Environmental Science Professors Michael Griffiths and Martin Becker Awarded Three-Year, $250,000 Research Grant from the National Science Foundation

Leading a team of investigators from numerous universities, WP’s experts aim to investigate the role of climate and seawater chemistry in the demise of ancient shark species

Professors Martin Becker (left) and Michael Griffiths

William Paterson University environmental science professors Michael Griffiths and Martin Becker have been awarded a three-year, $250,000 grant from the National Science Foundation to be leaders in a multi-university research project. 

In their project, titled “Collaborative Research: Biogeochemical Fingerprinting of the Megatoothed (“Megalodon”) Shark: A Dual Study in Thermophysiological Evolution and Seawater Chemistry,” Griffiths, a geochemist and paleoclimatologist, and Becker, a paleontologist, will use the chemistry of ancient shark teeth to reconstruct shark body temperature and dietary behavior, as well as seawater chemistry, dating back 15 million years.

All healthy ecosystems contain an abundance of sharks. The world’s oceans are currently warming up at an extremely rapid rate that is leading poleward habitat shifts of many marine organisms, including sharks, the researchers say. These habitat shifts result in many challenges, such as the management of fisheries’ resources, as competition among species changes and new ecosystems are developed.

Collaborating with WP’s researchers are academics from Rutgers University, UCLA, University of California Merced, and DePaul University.

“Our project aims to probe the historic relationship between environmental temperature, ocean chemistry, and the internal body temperature, evolution, and habitat of various marine vertebrates across two important geologic time periods: the Mid-Milocene Climate Optimum, between 15 and 17 million years ago, and the Pilocene, between 2.5 and 5 million years ago,” Griffiths explains. “These periods of time encompass some of the largest oceanographic and climatic changes in the earth’s history.”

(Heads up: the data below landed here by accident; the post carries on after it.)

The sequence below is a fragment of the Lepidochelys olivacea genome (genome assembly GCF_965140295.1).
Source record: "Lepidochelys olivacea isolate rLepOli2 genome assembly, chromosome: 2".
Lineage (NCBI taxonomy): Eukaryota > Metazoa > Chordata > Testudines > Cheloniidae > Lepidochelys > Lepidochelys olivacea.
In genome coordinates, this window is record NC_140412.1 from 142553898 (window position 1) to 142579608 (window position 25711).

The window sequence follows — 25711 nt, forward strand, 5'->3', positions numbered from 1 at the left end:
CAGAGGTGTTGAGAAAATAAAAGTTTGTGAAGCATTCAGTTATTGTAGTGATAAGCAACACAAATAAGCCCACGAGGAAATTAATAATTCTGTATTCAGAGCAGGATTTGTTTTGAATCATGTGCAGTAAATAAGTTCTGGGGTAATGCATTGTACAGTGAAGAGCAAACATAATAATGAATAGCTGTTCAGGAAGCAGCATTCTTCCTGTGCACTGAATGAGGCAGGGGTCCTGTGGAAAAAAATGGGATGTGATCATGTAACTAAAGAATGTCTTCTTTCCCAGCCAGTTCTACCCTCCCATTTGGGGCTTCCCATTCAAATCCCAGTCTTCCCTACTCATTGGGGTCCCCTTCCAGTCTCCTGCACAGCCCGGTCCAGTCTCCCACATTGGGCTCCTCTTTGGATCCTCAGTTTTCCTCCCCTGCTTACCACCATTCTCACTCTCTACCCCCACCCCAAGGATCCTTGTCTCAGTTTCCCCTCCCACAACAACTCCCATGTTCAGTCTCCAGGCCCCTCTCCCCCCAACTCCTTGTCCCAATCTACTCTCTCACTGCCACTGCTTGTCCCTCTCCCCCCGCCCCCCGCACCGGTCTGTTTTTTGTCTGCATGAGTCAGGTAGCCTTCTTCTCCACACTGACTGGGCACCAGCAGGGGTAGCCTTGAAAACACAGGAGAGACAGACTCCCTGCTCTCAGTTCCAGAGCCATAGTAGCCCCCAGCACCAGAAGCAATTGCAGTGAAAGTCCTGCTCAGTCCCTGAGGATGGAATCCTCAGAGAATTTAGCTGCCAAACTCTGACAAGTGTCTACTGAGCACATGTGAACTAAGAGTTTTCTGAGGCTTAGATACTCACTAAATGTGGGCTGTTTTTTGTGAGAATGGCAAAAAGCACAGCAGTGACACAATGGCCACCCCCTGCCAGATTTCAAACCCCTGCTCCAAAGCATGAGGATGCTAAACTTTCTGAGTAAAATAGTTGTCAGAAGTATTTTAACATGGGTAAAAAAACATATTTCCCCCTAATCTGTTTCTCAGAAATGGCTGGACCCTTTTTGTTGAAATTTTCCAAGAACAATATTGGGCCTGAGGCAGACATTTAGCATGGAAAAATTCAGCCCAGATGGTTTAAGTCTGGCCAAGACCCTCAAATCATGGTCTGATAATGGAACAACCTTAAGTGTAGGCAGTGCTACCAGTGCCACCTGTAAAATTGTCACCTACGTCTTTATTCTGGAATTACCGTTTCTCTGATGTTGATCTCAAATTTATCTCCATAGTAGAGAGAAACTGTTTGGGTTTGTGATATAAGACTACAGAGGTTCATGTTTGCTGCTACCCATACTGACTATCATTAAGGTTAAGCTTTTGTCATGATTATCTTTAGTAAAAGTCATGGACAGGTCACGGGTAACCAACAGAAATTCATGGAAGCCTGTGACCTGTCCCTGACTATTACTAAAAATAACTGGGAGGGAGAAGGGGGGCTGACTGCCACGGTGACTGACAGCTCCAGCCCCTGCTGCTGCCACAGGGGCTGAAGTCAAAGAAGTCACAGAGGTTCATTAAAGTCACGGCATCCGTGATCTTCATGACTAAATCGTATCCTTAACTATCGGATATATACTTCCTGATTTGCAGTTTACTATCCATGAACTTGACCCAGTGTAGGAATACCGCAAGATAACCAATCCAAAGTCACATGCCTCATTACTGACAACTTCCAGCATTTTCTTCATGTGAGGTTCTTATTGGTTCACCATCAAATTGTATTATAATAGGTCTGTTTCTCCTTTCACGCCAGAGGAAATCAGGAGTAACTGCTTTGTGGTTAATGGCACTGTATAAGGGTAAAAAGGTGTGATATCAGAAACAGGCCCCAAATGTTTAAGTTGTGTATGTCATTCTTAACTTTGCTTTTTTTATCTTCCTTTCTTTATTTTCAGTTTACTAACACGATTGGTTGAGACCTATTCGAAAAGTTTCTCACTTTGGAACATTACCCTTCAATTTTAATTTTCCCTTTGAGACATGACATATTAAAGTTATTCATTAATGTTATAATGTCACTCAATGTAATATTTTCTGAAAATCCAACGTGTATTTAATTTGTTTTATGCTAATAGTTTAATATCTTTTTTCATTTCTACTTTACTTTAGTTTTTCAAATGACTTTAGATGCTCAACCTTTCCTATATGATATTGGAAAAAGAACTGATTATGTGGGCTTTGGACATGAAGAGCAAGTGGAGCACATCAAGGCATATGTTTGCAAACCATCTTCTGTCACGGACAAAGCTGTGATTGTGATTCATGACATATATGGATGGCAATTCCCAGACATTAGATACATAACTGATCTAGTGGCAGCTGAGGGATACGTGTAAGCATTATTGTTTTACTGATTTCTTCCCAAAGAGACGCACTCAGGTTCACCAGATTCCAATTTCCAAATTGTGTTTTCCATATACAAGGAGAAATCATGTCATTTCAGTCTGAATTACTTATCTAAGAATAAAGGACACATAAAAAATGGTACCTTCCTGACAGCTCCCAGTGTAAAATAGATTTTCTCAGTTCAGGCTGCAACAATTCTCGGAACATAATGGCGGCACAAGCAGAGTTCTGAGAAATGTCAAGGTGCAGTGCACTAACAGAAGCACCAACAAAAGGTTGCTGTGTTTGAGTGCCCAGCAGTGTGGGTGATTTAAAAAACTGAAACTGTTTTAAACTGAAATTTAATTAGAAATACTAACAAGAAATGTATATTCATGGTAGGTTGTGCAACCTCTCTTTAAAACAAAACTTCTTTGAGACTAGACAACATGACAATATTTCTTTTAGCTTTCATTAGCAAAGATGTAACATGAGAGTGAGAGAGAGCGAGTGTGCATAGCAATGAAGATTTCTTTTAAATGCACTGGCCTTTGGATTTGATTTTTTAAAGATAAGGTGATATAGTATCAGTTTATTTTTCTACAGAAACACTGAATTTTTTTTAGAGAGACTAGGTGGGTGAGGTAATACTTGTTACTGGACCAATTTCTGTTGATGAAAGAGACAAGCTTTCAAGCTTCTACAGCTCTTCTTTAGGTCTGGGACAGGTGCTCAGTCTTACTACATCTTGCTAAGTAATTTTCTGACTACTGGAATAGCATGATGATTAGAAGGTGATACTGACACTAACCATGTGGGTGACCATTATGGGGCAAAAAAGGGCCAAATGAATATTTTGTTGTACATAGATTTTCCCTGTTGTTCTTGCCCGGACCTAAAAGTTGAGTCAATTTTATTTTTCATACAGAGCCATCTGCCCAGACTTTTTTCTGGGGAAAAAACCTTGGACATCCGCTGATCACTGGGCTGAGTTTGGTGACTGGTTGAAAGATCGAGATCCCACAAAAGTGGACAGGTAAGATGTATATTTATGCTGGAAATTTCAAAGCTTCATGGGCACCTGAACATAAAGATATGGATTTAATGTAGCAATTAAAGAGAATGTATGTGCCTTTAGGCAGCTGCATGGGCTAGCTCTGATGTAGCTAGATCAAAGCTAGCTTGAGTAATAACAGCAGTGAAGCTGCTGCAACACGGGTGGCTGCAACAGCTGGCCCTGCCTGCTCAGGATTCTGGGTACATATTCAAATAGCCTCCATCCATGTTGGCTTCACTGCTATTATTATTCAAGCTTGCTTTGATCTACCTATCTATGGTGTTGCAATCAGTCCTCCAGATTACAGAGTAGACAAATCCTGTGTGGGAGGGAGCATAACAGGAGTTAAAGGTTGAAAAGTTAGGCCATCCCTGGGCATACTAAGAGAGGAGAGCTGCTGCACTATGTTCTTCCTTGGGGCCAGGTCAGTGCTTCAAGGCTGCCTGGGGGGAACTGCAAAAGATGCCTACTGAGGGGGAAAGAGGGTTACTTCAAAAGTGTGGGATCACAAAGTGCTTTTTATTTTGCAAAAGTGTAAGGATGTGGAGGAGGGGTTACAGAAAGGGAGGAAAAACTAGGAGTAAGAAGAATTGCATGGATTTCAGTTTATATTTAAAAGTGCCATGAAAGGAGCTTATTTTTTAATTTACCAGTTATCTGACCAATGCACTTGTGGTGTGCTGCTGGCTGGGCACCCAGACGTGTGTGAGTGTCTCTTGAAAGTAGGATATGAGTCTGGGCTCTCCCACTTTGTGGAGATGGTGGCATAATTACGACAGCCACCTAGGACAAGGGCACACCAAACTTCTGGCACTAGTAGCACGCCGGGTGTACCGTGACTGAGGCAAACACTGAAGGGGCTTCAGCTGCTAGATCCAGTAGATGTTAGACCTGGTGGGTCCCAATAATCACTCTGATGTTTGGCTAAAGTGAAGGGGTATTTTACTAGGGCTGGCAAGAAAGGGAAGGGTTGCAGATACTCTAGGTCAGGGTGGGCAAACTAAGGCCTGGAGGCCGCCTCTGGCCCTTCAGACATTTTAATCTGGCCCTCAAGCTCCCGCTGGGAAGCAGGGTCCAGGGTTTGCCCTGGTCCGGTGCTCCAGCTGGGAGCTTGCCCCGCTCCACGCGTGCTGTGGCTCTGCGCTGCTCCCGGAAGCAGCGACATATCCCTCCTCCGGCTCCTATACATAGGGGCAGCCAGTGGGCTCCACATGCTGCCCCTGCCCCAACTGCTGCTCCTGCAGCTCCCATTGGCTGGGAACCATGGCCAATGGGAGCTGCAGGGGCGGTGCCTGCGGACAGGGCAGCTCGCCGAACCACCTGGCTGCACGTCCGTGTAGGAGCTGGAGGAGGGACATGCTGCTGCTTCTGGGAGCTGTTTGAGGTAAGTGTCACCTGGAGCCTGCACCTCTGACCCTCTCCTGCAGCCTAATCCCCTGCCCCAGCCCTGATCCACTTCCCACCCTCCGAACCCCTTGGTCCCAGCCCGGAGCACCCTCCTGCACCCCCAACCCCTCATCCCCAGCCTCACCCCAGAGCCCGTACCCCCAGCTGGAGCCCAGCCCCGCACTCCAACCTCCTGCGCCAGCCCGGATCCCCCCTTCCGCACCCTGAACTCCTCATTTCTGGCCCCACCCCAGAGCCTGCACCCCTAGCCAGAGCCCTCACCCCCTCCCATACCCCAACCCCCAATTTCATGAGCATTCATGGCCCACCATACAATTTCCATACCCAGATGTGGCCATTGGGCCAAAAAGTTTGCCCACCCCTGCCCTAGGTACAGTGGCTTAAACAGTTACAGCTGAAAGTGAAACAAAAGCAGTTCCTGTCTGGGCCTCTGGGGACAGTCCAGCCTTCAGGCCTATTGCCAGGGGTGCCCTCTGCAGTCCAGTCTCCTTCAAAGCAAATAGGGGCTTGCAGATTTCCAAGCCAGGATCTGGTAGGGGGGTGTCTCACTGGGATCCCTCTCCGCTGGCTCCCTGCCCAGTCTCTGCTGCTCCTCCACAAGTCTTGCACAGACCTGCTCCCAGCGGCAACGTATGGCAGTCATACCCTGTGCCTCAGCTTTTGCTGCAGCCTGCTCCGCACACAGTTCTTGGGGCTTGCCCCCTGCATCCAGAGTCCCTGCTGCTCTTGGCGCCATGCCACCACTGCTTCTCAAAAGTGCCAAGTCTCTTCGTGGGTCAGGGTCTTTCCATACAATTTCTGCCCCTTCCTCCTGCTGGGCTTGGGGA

“The evolution of the megalodon shark and its close relatives remains enigmatic, despite recent paleontological advances,” Becker adds. A central question persists regarding these large predatory sharks and their fossil ancestors: Were they ectothermic or endothermic? “Such an evolutionary detail could point to the role of thermophysiology – maintaining a relatively constant internal body temperature independent from the environmental temperature – in the demise of the megalodon so many millions of years ago.”

The geochemical data produced from their study of shark teeth, Griffiths says, carries much significance beyond the megalodon. Notably, the chemical evolution of the global ocean is connected to various geologic processes related to plate tectonics and the carbon cycle, among others.

During the first phase of the project, researchers will discern whether temperatures measured via the relatively new method of clumped isotope thermometry (CIT) in modern shark teeth accurately reflect known shark body temperatures. In phase two, they will estimate body temperatures and discern the dietary preferences of fossil sharks, and lastly, the NSF-funded team will use the geochemical results they generated to reconstruct seawater chemistry dating back eons.

One of the central focuses at William Paterson University is the involvement of undergraduates in original research led by faculty.

This NSF grant will offer additional student-funded opportunities for participation in cutting-edge research at both entry and advanced levels, including collection of fossil shark teeth, laboratory preparation and analysis of samples, opportunities to work as visiting scientists in the geochemistry laboratories at Rutgers-New Brunswick and University of California Merced, attendance at professional conferences, and preparation of manuscripts for publication in peer-reviewed journals.

The William Paterson duo currently has a group of six undergraduate students working with them on the early phases of this project and will be recruiting others throughout the duration of the grant. Two of their current students, Allison Neumann ’19 and Chelesia Clarke ‘19, using results from the initial stages of the NSF-funded project, are lead authors on an abstract to be presented at the American Geophysical Union Fall Meeting – the largest geophysics conference in the world – in Washington, D.C. Both students received funding to work with Griffiths and Becker during the summer, in advance of the NSF grant, through the Garden State-Louis Stokes Alliance for Minority Participation program (GS-LSAMP), which aims to increase academic success among traditionally underrepresented minority students by expanding opportunities in STEM.

“Involving undergraduates in original research provides them with unique, hands-on experiences and skill sets that they simply cannot get in the classroom,” Becker says. “It is these experiences that help them to enter both the job market and graduate school.”